There is unquestionably a new style of bishop about these days. They can't usually be drawn much about it because they are still playing themselves in.
One recently did confide some thoughts to a private Newman meeting. He declined to be named or reported, but I'm sure he'll forgive the use of some of his ideas as practice shots.
The more obvious are that the new-style bishop is not aloof. He wears his authority more lightly now. No longer the holy sanctifier one minute and holy terror the next.
He's friendly, approachable. He gives the impression that he does not regret that Cardinal Cushing never did raise that million dollars for the College of Bishops.
He has found that the one thing which doesn't upset any of the people any of the time is to increase spirituality. The largest part of his role is relations with his priests. What he has wrought in this particular sphere of human relations is perhaps the outstanding characteristic of the new-style bishop.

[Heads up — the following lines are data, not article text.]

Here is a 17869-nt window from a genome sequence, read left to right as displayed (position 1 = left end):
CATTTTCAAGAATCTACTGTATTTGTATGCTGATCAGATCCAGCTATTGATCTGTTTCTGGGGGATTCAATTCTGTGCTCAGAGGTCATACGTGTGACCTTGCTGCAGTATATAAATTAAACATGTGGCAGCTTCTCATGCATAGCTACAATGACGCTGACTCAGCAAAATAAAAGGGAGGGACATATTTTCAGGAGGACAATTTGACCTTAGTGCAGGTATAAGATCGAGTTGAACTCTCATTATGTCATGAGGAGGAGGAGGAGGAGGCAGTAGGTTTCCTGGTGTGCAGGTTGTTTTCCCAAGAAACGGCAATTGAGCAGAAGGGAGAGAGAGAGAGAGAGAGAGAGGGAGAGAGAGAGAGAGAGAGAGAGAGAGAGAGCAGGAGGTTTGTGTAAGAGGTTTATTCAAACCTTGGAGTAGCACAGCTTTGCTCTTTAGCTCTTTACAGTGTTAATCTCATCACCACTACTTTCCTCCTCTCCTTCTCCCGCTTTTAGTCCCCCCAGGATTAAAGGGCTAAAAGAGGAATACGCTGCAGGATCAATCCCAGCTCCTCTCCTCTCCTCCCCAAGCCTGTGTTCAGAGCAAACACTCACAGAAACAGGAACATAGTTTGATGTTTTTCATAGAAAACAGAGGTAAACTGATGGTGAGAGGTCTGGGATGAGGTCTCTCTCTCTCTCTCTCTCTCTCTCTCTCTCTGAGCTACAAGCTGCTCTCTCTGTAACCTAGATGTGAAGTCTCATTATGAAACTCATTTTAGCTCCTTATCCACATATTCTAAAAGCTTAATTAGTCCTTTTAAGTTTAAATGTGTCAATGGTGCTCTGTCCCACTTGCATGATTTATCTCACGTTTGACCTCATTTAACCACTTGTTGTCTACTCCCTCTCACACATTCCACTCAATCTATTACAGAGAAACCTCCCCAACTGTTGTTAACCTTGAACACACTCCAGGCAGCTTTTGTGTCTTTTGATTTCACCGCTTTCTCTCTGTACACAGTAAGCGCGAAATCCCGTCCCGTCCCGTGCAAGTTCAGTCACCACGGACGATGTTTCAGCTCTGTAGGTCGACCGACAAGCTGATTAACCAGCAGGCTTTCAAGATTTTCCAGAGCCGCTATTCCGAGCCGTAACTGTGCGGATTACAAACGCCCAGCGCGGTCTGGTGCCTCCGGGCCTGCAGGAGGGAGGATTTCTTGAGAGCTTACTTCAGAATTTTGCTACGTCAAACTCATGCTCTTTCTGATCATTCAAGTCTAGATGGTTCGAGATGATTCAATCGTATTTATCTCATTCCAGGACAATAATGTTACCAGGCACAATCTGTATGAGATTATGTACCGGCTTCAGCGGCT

He has found a gentleness, a humility, after the painful events of recent years — an inner strength that comes as a man realises just what he's come through.
He is close enough to his priests (because the Vatican Council described bishops and priests as one priesthood) to be' on relaxed first-name terms with them. A charming idea is that if a brand-new priest is to come to his diocese from elsewhere, even another country, the bishop will go and ordain him. This makes a strong, unforgettable spirital link.
One bishop (in America it must be said) even has a council of married priests in his diocese to.assist him as far as they can ("After all, they're part of my flock too," he insists).